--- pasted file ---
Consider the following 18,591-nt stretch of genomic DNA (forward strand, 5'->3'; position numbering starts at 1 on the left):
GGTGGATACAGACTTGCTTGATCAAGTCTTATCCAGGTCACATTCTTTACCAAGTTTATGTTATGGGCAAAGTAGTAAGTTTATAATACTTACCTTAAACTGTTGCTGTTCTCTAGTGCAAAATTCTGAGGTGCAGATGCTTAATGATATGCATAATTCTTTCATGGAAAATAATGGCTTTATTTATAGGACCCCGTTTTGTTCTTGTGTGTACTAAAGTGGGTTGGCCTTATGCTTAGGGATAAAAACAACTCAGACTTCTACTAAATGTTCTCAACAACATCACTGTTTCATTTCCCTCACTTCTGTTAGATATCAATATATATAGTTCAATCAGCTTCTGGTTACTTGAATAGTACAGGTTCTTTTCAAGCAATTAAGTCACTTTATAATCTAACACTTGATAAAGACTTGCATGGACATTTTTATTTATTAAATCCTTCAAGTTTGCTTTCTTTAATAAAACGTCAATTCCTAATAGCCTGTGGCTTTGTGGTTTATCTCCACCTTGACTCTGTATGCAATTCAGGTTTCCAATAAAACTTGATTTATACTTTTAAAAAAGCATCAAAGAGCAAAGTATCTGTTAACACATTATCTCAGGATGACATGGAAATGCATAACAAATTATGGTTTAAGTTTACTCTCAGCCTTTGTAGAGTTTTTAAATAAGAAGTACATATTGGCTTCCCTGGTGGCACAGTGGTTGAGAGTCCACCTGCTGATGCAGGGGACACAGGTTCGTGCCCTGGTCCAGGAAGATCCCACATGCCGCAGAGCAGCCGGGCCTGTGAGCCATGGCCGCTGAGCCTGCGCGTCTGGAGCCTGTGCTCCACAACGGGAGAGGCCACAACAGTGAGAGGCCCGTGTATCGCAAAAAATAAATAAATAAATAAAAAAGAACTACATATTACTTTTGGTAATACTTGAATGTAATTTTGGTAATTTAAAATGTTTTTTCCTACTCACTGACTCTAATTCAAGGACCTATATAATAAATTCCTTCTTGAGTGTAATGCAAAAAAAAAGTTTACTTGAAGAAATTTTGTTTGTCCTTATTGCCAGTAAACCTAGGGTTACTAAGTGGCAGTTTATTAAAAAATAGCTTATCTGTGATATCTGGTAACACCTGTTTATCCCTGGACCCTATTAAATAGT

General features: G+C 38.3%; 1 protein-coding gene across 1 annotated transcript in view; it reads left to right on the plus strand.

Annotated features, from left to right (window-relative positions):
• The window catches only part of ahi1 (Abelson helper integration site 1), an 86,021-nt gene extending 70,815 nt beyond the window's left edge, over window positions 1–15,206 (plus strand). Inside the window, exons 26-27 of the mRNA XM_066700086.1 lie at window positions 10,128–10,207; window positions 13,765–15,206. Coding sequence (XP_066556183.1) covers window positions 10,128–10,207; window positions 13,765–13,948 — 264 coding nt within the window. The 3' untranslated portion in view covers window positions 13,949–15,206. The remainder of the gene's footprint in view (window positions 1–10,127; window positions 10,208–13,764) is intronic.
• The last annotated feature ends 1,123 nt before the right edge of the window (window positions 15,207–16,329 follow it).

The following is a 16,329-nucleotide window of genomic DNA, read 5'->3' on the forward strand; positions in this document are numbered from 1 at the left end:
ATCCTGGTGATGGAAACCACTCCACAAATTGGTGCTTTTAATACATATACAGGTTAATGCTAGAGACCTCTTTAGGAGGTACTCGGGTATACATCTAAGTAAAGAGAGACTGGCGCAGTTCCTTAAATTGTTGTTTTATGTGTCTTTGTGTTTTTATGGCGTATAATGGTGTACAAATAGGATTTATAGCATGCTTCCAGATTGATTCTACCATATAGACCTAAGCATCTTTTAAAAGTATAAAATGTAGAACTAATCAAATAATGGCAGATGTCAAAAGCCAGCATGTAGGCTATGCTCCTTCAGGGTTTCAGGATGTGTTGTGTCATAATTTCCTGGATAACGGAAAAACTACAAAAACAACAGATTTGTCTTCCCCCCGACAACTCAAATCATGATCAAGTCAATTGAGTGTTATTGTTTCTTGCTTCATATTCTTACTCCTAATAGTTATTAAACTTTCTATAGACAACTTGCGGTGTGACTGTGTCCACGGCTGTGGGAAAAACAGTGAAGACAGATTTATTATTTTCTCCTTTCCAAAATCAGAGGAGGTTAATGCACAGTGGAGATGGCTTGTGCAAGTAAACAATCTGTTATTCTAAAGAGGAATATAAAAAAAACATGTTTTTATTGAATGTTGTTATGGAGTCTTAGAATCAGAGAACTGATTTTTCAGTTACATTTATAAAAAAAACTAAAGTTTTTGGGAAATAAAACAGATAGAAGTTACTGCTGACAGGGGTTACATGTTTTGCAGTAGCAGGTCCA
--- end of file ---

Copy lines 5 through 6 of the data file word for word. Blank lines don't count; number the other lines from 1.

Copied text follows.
• The window catches only part of ahi1 (Abelson helper integration site 1), an 86,021-nt gene extending 70,815 nt beyond the window's left edge, over window positions 1–15,206 (plus strand). Inside the window, exons 26-27 of the mRNA XM_066700086.1 lie at window positions 10,128–10,207; window positions 13,765–15,206. Coding sequence (XP_066556183.1) covers window positions 10,128–10,207; window positions 13,765–13,948 — 264 coding nt within the window. The 3' untranslated portion in view covers window positions 13,949–15,206. The remainder of the gene's footprint in view (window positions 1–10,127; window positions 10,208–13,764) is intronic.
• The last annotated feature ends 1,123 nt before the right edge of the window (window positions 15,207–16,329 follow it).